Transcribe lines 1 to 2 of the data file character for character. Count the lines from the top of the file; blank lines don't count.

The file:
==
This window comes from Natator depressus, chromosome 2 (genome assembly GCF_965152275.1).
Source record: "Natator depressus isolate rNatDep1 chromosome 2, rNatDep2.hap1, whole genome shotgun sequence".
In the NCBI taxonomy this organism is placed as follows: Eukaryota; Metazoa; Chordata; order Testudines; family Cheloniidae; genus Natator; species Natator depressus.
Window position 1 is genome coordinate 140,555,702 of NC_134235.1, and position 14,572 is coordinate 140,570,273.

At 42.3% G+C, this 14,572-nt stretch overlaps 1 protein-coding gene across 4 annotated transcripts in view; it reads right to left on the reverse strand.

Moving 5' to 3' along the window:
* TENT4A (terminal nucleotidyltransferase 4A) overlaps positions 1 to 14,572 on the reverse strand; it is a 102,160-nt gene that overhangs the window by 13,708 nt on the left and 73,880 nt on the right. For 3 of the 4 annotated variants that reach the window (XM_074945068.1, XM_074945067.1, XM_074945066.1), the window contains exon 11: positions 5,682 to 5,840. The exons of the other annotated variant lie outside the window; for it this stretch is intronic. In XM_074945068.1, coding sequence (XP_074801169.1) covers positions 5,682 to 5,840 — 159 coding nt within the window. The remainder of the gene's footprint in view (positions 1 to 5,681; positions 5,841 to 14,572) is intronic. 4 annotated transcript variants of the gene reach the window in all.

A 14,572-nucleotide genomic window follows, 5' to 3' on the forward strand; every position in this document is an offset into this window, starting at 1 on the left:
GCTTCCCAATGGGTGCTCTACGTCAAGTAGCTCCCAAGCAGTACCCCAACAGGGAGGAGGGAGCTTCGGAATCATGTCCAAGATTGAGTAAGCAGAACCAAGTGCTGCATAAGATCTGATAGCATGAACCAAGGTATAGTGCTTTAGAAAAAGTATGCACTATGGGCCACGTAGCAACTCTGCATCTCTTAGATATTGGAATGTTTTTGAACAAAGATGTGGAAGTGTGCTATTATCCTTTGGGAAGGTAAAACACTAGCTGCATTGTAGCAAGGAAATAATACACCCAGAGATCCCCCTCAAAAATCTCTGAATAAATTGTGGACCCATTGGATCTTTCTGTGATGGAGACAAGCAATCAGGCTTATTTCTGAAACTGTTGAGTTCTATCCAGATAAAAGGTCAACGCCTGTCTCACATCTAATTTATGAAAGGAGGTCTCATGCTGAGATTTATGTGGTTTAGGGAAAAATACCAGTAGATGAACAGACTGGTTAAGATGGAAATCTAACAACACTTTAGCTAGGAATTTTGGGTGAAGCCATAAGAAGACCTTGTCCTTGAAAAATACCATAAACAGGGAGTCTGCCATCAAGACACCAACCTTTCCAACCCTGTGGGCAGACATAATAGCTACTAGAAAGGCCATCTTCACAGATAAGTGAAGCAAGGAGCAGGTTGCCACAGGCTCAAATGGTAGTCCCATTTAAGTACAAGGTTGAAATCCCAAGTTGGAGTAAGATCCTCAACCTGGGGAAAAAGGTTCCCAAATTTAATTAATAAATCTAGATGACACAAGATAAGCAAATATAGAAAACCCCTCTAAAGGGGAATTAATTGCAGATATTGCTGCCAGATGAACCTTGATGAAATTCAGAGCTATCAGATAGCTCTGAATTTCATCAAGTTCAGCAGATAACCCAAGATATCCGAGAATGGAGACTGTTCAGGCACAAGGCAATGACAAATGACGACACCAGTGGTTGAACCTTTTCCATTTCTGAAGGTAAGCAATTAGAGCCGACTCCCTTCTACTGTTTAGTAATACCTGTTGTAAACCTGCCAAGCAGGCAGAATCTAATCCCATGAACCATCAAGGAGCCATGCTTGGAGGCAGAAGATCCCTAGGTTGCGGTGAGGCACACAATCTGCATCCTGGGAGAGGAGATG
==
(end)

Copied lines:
This window comes from Natator depressus, chromosome 2 (genome assembly GCF_965152275.1).
Source record: "Natator depressus isolate rNatDep1 chromosome 2, rNatDep2.hap1, whole genome shotgun sequence".